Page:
One of my interests is the early evolution of animals. How did the first animal look like, and how did it evolve from single-celled species? In particular I am interested in genes that regulate how other genes are used and how these may have contributed to the evolution of increased morphological and developmental complexity. Species I am currently studying are sponges, comb jellies and the single-celled choanozoans, the closest ancestors of animals.

Regulatory RNA


MicroRNAs are short RNA molecules that regulate other genes, and in animals microRNAs are an essential part of the genetic toolkit. I am trying to find out when microRNAs and the complementary protein machinery evolved in animals. We have recently discovered for the first time microRNAs, as well as homolohs of the animal protein machinery which processes the miRNAs, in unicellular ancestors of animals, suggesting that these evolved much earlier than previously thought. The paper has recently been published in Current Biology.

Sphaeroforma arctica, one of our unicellular ancestors. Photo: Jon Bråte.
Figure from the Current Biology paper showing the distribution of the Microprocessor proteins and miRNAs in animals and their single-celled relatives.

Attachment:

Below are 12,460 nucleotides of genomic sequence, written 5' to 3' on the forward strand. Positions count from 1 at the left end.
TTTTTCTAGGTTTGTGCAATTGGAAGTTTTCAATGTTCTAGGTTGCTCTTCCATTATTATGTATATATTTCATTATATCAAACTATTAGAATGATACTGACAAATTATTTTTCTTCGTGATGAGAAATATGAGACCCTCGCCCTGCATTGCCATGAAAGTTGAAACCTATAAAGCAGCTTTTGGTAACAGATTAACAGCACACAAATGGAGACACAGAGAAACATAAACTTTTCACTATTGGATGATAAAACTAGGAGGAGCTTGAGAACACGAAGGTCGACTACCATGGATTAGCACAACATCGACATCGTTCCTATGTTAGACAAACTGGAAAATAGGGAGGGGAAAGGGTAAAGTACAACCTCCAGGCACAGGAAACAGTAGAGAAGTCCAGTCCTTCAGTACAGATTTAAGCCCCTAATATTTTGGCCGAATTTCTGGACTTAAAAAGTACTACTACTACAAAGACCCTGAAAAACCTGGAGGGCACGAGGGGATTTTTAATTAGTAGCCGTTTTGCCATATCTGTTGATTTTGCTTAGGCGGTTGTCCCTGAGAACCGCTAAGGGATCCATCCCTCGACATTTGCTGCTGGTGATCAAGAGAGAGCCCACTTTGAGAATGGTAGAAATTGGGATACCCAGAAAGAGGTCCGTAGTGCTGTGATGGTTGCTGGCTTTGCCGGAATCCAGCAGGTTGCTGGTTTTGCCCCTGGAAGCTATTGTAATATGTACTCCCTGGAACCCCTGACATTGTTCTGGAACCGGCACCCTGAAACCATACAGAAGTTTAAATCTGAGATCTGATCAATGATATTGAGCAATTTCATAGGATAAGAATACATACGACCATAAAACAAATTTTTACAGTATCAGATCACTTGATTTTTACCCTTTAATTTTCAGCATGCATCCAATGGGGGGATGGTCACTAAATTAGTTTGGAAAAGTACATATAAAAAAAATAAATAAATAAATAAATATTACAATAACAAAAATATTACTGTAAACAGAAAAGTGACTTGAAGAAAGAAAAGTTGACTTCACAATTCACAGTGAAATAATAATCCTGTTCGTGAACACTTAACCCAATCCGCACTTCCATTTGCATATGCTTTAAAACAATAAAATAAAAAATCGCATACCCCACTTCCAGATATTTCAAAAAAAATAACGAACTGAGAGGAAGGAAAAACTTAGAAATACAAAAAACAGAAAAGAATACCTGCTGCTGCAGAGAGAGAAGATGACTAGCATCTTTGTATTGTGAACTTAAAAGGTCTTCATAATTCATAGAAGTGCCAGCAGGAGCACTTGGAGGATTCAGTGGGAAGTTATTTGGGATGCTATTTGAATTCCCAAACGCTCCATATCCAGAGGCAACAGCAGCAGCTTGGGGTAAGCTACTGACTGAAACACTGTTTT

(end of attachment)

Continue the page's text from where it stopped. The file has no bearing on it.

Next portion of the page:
Long non-coding RNAs

Another type of regulatory genes are long non-coding RNAs. This is a class of recently discovered RNA genes. Very little is known about what these genes do, and even less is known about their evolutionary significance. To get a glimpse of how the last common ancestor of animals might have used lncRNAs, we have studied their expression dynamics during cellular development in the sponge Sycon ciliatum (published in Proceedings B) and in the ichthyosporean Sphaeroforma arctica (preprint available on bioRxiv).

in situ hybridization of lncRNAs expressed in the oocytes of the sponge Sycon ciliatum. Photo: Jon Bråte.
A heatmap of 70 lncRNAs with correlated expression patterns of coding genes during cellular development of S. arctica. Figure: Dudin et al. 2019. bioRxiv.